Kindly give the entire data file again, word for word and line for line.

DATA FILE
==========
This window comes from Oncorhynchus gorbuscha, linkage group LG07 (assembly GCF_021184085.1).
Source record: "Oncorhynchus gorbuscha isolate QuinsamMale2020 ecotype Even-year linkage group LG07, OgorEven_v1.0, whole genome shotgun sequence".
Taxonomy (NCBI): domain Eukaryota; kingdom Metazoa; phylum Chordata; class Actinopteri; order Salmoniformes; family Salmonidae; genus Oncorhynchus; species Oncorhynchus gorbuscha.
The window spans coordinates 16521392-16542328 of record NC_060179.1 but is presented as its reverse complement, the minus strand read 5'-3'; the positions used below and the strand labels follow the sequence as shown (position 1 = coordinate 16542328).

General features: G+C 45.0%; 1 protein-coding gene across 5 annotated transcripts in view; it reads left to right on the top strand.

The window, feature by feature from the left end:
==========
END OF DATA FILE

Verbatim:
This window comes from Oncorhynchus gorbuscha, linkage group LG07 (assembly GCF_021184085.1).
Source record: "Oncorhynchus gorbuscha isolate QuinsamMale2020 ecotype Even-year linkage group LG07, OgorEven_v1.0, whole genome shotgun sequence".
Taxonomy (NCBI): domain Eukaryota; kingdom Metazoa; phylum Chordata; class Actinopteri; order Salmoniformes; family Salmonidae; genus Oncorhynchus; species Oncorhynchus gorbuscha.
The window spans coordinates 16521392-16542328 of record NC_060179.1 but is presented as its reverse complement, the minus strand read 5'-3'; the positions used below and the strand labels follow the sequence as shown (position 1 = coordinate 16542328).

General features: G+C 45.0%; 1 protein-coding gene across 5 annotated transcripts in view; it reads left to right on the top strand.

The window, feature by feature from the left end: